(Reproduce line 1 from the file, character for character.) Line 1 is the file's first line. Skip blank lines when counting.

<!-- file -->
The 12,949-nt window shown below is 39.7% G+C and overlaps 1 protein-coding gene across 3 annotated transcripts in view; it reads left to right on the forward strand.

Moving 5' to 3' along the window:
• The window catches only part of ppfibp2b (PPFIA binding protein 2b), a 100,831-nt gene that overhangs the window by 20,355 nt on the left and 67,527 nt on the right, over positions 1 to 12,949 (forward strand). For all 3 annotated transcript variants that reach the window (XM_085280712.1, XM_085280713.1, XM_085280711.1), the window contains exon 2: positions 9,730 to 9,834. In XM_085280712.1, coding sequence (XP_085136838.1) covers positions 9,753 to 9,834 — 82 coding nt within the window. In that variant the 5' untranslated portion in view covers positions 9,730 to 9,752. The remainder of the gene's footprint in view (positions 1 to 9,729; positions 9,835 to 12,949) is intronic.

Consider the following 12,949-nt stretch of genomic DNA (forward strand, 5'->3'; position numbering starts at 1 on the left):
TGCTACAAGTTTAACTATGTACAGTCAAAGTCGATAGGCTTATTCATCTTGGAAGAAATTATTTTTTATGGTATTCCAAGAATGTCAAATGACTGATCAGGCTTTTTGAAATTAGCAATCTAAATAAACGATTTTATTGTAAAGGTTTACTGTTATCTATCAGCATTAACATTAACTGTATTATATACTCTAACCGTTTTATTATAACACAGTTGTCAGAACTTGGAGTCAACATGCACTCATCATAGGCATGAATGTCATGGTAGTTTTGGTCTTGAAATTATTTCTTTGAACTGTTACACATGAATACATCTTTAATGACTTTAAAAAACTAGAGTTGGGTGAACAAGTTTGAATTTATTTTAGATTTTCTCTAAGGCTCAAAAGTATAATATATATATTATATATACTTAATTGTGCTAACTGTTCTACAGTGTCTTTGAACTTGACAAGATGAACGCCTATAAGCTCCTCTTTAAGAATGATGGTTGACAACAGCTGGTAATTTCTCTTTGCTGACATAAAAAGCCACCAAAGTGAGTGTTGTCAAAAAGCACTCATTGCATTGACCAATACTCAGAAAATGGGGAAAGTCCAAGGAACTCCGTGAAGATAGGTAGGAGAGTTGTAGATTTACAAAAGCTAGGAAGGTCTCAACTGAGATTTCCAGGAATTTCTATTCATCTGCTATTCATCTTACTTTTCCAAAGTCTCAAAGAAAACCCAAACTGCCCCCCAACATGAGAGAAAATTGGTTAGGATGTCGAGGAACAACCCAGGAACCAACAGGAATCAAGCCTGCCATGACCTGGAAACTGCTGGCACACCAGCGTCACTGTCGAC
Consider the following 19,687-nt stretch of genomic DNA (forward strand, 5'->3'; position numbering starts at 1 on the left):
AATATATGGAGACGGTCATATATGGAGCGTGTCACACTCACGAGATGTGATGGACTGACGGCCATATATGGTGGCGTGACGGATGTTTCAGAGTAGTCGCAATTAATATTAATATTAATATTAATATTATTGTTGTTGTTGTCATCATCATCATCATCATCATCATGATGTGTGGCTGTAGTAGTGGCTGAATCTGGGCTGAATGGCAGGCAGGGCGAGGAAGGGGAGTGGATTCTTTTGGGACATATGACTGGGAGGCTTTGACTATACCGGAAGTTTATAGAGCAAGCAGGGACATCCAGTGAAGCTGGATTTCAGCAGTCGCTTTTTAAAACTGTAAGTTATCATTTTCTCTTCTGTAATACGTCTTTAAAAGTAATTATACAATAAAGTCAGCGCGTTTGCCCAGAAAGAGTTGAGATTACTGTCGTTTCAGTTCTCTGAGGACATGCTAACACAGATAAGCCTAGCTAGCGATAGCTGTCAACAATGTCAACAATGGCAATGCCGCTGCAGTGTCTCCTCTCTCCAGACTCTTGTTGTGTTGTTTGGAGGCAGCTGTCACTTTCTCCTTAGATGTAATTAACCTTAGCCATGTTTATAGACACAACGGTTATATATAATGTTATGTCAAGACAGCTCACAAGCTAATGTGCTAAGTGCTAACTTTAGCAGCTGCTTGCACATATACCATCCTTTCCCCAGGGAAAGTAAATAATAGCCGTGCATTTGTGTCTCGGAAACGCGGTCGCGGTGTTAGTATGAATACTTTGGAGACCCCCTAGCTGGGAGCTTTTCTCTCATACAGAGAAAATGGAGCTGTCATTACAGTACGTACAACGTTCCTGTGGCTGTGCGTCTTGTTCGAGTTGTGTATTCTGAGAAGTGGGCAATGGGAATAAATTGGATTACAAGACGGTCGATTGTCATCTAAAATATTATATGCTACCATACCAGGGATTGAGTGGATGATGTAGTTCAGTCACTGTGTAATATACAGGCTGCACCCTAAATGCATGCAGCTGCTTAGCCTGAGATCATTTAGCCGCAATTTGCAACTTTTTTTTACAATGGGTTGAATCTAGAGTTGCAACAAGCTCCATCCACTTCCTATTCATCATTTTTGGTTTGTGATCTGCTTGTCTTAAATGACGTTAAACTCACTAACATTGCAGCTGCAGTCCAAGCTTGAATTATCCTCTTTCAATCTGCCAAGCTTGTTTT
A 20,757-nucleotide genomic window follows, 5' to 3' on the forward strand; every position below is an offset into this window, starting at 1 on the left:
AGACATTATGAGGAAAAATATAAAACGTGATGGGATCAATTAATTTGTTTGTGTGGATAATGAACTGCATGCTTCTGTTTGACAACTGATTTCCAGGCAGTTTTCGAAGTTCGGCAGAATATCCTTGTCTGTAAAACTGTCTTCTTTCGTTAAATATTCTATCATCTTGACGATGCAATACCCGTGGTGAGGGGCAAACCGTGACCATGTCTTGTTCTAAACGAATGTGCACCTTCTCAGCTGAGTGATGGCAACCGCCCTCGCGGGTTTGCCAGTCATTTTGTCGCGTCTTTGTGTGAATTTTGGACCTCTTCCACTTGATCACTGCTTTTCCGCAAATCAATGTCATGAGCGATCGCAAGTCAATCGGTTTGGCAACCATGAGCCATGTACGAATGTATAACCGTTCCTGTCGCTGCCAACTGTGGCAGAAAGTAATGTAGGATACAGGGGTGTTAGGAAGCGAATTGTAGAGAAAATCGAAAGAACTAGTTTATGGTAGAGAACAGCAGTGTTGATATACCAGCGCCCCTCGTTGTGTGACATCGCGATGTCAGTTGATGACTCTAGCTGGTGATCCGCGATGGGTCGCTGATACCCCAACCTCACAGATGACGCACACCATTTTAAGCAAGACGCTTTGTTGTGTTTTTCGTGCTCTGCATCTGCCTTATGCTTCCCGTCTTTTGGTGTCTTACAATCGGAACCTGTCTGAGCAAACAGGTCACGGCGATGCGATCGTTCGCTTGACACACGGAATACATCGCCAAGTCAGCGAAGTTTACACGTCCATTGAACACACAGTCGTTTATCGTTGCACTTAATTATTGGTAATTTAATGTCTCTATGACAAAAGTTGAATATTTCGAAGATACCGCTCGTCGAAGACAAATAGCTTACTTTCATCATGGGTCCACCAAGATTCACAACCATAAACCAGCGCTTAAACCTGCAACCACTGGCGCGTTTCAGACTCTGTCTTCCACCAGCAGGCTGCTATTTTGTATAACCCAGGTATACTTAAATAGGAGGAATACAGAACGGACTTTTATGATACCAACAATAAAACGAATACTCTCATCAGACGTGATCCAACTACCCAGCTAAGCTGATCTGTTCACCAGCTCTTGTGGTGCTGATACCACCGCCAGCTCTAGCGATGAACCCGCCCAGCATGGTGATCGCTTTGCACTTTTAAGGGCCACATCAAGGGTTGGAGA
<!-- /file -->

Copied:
The 12,949-nt window shown below is 39.7% G+C and overlaps 1 protein-coding gene across 3 annotated transcripts in view; it reads left to right on the forward strand.